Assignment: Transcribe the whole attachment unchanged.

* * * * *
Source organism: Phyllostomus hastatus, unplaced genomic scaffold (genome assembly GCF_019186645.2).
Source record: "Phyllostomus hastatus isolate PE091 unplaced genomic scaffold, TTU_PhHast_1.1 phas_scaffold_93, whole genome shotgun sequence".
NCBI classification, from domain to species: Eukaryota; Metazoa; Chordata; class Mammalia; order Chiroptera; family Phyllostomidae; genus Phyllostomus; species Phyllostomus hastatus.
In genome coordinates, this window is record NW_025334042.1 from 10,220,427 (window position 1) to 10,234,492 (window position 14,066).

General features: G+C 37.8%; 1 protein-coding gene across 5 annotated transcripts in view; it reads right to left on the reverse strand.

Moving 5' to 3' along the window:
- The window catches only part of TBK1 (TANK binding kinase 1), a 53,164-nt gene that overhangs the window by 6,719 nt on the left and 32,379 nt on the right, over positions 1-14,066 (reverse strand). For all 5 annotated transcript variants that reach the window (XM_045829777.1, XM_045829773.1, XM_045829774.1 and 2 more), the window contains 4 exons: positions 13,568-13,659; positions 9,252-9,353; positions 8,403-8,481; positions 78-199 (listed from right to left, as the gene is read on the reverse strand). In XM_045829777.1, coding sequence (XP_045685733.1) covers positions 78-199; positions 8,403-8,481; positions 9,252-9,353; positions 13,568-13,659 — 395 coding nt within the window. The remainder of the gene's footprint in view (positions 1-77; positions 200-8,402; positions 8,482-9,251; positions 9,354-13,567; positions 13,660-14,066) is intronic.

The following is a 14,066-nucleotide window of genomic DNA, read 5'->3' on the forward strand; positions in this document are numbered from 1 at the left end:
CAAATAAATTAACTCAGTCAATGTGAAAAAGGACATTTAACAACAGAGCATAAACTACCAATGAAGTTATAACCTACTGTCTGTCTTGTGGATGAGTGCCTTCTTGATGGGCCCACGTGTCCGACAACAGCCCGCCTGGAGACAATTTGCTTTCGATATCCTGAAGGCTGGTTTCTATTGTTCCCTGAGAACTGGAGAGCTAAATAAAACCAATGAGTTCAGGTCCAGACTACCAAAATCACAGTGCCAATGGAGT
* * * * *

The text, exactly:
Source organism: Phyllostomus hastatus, unplaced genomic scaffold (genome assembly GCF_019186645.2).
Source record: "Phyllostomus hastatus isolate PE091 unplaced genomic scaffold, TTU_PhHast_1.1 phas_scaffold_93, whole genome shotgun sequence".
NCBI classification, from domain to species: Eukaryota; Metazoa; Chordata; class Mammalia; order Chiroptera; family Phyllostomidae; genus Phyllostomus; species Phyllostomus hastatus.
In genome coordinates, this window is record NW_025334042.1 from 10,220,427 (window position 1) to 10,234,492 (window position 14,066).

General features: G+C 37.8%; 1 protein-coding gene across 5 annotated transcripts in view; it reads right to left on the reverse strand.

Moving 5' to 3' along the window:
- The window catches only part of TBK1 (TANK binding kinase 1), a 53,164-nt gene that overhangs the window by 6,719 nt on the left and 32,379 nt on the right, over positions 1-14,066 (reverse strand). For all 5 annotated transcript variants that reach the window (XM_045829777.1, XM_045829773.1, XM_045829774.1 and 2 more), the window contains 4 exons: positions 13,568-13,659; positions 9,252-9,353; positions 8,403-8,481; positions 78-199 (listed from right to left, as the gene is read on the reverse strand). In XM_045829777.1, coding sequence (XP_045685733.1) covers positions 78-199; positions 8,403-8,481; positions 9,252-9,353; positions 13,568-13,659 — 395 coding nt within the window. The remainder of the gene's footprint in view (positions 1-77; positions 200-8,402; positions 8,482-9,251; positions 9,354-13,567; positions 13,660-14,066) is intronic.

The following is a 14,066-nucleotide window of genomic DNA, read 5'->3' on the forward strand; positions in this document are numbered from 1 at the left end:
CAAATAAATTAACTCAGTCAATGTGAAAAAGGACATTTAACAACAGAGCATAAACTACCAATGAAGTTATAACCTACTGTCTGTCTTGTGGATGAGTGCCTTCTTGATGGGCCCACGTGTCCGACAACAGCCCGCCTGGAGACAATTTGCTTTCGATATCCTGAAGGCTGGTTTCTATTGTTCCCTGAGAACTGGAGAGCTAAATAAAACCAATGAGTTCAGGTCCAGACTACCAAAATCACAGTGCCAATGGAGT